Iraqi Forces Push Further Into ISIS-Held West Mosul

  • Iraqi Forces Push Further Into ISIS-Held West Mosul

Iraqi Forces Push Further Into ISIS-Held West Mosul

A 100,000-strong force of Iraqi military units, Shiite forces and Kurdish terrorists, backed by a USA -led coalition, have fought since October in the intensive Mosul campaign.

While the noose is tightening around the jihadists still in Mosul, the city's recapture would not spell the end of ISIS.

The fighting has driven people from the city.

The pro-government paramilitary organisation said it had found "a large mass grave containing the remains of around 500 civilian prisoners in (Badush) prison who were executed by (IS) gangs".

Human Rights Watch (HRW) said in a report that as many as 600 people were killed in the Badush prison massacre, which took place on the same day that Daesh militants captured Mosul in June 2014. The account was verified in a separate United Nations report.

Iraqi archaeologists believe that tunnels underneath a shrine in eastern Mosul which was destroyed by ISIS militants have revealed the palace of an ancient Assyrian king. The leaflets advised residents to hang white flags or sheets outside their homes to indicate civilians are inside.

The JOC also said forces from the Rapid Response Division, another special forces unit, and the federal police were also attacking the Bab al-Toub area on the edge of Mosul's Old City.

Losing Mosul would be a major blow to Islamic State.

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The Shia militia, known as the Popular Mobilization group, is politically powerful and have provided crucial backing to security forces.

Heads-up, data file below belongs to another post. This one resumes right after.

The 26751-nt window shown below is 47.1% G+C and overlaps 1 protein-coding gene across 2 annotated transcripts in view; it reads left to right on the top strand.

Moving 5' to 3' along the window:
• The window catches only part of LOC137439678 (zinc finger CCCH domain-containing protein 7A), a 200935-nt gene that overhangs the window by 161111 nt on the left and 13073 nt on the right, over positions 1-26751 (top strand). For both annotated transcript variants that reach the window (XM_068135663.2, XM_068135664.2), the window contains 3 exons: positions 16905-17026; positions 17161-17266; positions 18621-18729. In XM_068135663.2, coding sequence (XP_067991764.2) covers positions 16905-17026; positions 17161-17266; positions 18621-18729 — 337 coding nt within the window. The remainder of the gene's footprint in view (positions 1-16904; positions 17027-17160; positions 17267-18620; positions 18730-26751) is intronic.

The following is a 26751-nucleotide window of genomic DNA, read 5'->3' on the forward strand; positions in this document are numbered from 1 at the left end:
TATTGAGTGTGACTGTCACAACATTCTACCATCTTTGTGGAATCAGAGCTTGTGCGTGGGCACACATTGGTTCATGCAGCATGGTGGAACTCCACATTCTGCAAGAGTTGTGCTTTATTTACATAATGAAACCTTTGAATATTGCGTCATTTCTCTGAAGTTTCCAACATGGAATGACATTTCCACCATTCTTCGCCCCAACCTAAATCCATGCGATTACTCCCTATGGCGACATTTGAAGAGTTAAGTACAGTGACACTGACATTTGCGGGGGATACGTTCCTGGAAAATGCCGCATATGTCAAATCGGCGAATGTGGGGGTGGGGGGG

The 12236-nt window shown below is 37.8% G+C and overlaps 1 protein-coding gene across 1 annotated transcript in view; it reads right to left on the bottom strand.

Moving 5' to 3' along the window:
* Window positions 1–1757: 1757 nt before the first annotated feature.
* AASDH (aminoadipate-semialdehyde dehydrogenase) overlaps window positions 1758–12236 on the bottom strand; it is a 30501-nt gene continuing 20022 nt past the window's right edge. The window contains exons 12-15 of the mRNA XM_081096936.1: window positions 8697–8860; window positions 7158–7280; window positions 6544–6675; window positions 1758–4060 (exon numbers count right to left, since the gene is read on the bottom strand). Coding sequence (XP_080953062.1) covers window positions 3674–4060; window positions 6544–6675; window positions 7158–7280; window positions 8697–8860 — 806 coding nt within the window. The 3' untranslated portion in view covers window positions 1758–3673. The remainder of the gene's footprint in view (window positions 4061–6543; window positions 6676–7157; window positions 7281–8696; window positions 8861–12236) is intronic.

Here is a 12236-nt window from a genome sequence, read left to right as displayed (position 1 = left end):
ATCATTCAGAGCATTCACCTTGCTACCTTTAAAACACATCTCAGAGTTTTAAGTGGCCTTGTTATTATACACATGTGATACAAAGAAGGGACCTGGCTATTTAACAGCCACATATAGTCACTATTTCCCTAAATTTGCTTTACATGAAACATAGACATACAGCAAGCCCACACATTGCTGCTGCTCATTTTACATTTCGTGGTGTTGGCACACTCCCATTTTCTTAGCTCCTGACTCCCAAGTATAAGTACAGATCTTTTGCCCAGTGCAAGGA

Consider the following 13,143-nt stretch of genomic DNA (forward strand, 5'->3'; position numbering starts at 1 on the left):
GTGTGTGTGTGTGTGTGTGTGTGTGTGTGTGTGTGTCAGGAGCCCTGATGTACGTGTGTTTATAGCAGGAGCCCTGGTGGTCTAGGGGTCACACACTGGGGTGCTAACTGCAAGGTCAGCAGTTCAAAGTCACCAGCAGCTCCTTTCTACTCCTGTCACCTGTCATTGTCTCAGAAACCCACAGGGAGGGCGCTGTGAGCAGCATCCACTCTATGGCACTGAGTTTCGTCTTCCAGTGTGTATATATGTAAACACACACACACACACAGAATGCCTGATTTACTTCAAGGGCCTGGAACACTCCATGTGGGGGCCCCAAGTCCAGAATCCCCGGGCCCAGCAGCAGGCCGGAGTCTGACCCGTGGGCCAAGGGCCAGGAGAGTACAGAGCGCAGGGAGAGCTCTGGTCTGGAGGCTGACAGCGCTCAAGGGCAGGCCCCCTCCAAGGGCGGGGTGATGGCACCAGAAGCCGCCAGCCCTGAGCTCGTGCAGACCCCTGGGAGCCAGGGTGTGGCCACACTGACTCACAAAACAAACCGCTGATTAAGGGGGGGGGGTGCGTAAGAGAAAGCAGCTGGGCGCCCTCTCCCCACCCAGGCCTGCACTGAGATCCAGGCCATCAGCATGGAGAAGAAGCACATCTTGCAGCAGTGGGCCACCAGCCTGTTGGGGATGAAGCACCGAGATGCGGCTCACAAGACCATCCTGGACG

Shi'ite militias which are part of the Mosul campaign began to close in on Tal Afar late past year, after the offensive was launched, and said they linked up with Kurdish terrorists nearby to encircle the jihadists.

But that still leaves 2,500 militants alive, and clearly many are ready to fight to the death.

The Iraqi military and its allies have almost defeated Islamic State in its final and largest Iraqi stronghold of Mosul.

The few thousand militants still fighting in west Mosul are overwhelmingly outnumbered by a 100,000-strong array of Iraqi forces, but their ruthless tactics east of the Tigris river late past year enabled them to hold out much longer than the government's initial optimistic predictions.

"We don't have an exact number of how many victims and we don't know who these victims are".

As an array of forces dismantle Islamic State's self-proclaimed caliphate across Iraq and Syria, more evidence is emerging of the war crimes committed by the Sunni Islamist militants, who targeted Shi'ite Muslims and religious minorities as well as opponents from their own sect.